Improving Pennycress and Camelina seed oil via phenylpropanoid pathway engineering

Increasing seed oil yield is one of the most important goals for oilseed crop improvement. This project aims to enhancing seed oil content and extractability of oilseed crops by metabolic engineering of phenylpropanoid metabolism. We will manipulate flavonoid and lignin biosynthesis to enhance seed oil accumulation and test the hypothesis that modification of lignin in seed coat will facilitate the extraction of oil from seeds. Two emerging promising biofuel oilseed crops, camelina and pennycress, will be engineered by the CRISPR-Cas9 and RNAi technology.


In recent years, camelina (Camelina sativa) and pennycress (Thlaspi arvense) have been emerging as promising temperate oilseed crops for biodiesel and jet fuel production. Camelina and pennycress produce seeds with high oil content and suitable fatty acid profile for “drop-in” biofuel applications. Both camelina and pennycress have agronomic characteristics desirable for biofuel crops. They require low agricultural input such as water, pesticides, and fertilizer, and perform well on marginal lands. And these two oilseed crops are compatible with existing farm infrastructure and practices. Moreover, pennycress and winter camelina are cold tolerant and have a short life cycle, which allow them to be integrated into the prominent corn-soybean cropping system in the US Corn Belt. In addition to increasing the land use efficiency and productivity per unit area, camelina and pennycress also serve as winter cover crops that provide many environmental benefits, including limiting soil erosion, reducing nutrient loss, improving water quality, repressing weed growth, and enhancing pollinator abundance.

Improvement of pennycress and camelina will contribute to sustainable biofuel production without competition with food supplies. Oilseeds with high extractability and oil content will enable local seed pressing practice on small and medium-sized farms, fostering rural economic growth. Successful completion of this project will also provide new tools and strategies that can be used to increase the oil production of other oilseed crops.

Pennycress and Camelina

Lignin modification induced dwarfism in model species Arabidopsis thaliana

The phenylpropanoid pathway gives rise to a wide variety of specialized metabolites that have diverse functions in plants. Lignin, a major product of this pathway, is deposited in secondary cell wall increasing its mechanical strength and hydrophobicity. Because of this phenolic polymer’s negative impact on the utilization of cellulosic biomass for animal feed, paper pulp, and biofuels, there has been a great deal of interest in manipulating lignin biosynthesis to improve the extractability of cell wall polysaccharides.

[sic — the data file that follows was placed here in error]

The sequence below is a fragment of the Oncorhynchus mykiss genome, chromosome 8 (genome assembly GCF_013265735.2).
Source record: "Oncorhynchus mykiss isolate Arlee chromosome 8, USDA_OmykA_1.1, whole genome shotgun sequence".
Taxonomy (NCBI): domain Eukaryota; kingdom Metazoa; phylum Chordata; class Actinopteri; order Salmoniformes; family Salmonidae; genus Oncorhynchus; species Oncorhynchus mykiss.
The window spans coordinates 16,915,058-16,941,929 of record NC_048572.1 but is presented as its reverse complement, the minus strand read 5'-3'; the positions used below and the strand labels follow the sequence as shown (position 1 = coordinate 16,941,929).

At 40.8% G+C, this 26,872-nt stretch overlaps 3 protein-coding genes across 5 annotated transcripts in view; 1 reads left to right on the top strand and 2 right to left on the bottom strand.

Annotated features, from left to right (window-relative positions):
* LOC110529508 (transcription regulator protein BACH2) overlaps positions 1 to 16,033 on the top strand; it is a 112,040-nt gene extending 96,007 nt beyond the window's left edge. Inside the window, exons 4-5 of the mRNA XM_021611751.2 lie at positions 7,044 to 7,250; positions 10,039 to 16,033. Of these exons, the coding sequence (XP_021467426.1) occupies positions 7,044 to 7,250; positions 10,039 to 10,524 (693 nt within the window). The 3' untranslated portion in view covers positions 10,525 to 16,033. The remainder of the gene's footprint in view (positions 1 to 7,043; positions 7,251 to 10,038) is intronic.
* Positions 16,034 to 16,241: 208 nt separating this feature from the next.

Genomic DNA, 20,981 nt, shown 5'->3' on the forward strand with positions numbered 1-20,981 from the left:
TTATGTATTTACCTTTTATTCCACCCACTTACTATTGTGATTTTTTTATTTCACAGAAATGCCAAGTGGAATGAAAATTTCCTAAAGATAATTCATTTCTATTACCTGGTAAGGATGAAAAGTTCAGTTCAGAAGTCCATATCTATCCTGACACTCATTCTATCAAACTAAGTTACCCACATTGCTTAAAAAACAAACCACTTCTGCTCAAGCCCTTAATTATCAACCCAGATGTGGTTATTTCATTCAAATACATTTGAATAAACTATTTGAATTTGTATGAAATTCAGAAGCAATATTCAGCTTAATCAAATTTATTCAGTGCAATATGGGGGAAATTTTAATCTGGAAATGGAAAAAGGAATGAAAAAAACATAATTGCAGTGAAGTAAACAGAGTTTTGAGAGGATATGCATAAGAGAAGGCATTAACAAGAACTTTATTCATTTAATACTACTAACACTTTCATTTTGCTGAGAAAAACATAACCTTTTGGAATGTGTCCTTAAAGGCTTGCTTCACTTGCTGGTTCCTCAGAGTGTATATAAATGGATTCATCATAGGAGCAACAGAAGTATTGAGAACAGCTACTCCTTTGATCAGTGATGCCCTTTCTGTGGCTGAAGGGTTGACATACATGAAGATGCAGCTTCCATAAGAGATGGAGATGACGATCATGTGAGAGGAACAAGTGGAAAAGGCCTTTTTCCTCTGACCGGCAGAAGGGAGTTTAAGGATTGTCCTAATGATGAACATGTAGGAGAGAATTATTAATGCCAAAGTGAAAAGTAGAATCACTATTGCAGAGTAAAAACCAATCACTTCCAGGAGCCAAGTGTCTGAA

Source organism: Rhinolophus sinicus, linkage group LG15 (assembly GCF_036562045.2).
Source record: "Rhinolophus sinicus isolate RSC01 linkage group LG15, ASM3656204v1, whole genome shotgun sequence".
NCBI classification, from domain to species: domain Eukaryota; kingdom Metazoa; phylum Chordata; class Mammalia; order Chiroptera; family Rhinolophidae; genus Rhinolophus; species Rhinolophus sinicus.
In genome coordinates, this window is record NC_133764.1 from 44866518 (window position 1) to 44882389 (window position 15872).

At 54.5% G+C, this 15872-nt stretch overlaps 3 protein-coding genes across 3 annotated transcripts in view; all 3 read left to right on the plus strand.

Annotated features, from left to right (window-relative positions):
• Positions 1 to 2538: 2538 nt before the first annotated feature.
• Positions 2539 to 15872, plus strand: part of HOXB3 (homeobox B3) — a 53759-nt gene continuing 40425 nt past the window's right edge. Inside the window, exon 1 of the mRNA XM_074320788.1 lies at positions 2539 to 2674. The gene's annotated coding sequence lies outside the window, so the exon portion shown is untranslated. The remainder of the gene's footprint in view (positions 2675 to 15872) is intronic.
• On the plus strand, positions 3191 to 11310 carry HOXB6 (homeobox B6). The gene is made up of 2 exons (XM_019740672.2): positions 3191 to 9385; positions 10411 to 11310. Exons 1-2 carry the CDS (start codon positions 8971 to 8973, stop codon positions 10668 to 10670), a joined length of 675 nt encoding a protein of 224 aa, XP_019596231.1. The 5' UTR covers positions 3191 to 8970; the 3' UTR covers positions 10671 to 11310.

Lignin modification induced dwarfism (LMID) is a major hurdle for developing biofuel feedstocks with improved cell wall degradability through genetic modification of lignin pathway. It is widely observed that disruption of lignin biosynthesis often results in plant growth inhibition and thereby reduced biomass.

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We have carried out a suppressor screen on the Arabidopsis ref8 mutant and isolated more than twenty suppressor lines which retained the defect in lignin biosynthesis of the original mutant but showed an alleviated growth phenotype. Mapping the suppressor genes, named as GROWTH INHIBITION RELIEVED (GIR), from this mutant collection allowed us to discover key genetic components of LMID. These discoveries provide us a unique opportunity to dissect the transcriptional regulatory framework of LMID. In this project, we are using a systematic multiple omics approach to gain mechanistic insight into the transcriptional regulation of LMID.

Plant specialized metabolism

This project focuses on plant secondary metabolism. Plants can produce a large array of diverse specialized metabolites, many of which are known to have beneficial effects on human health. Understanding how these compounds are made and accumulated in plants will enable us to produce crops, vegetables and fruits for enhanced health-promoting properties.


We are working to identify novel plant secondary metabolites and to discover the genes and pathways for the biosynthesis of these compounds using natural accessions of Arabidopsis thaliana. This research will not only advance our understanding of plant secondary metabolism in the model plant Arabidopsis, but will also lead to the development of an integrated metabolomics, genetics and genomics discovery platform that can be applied to gain insight in the biochemical pathways and gene networks involved in the accumulation of bioactive compounds in crops, vegetables and fruits.

We are thankful to the funding agencies that support our research.





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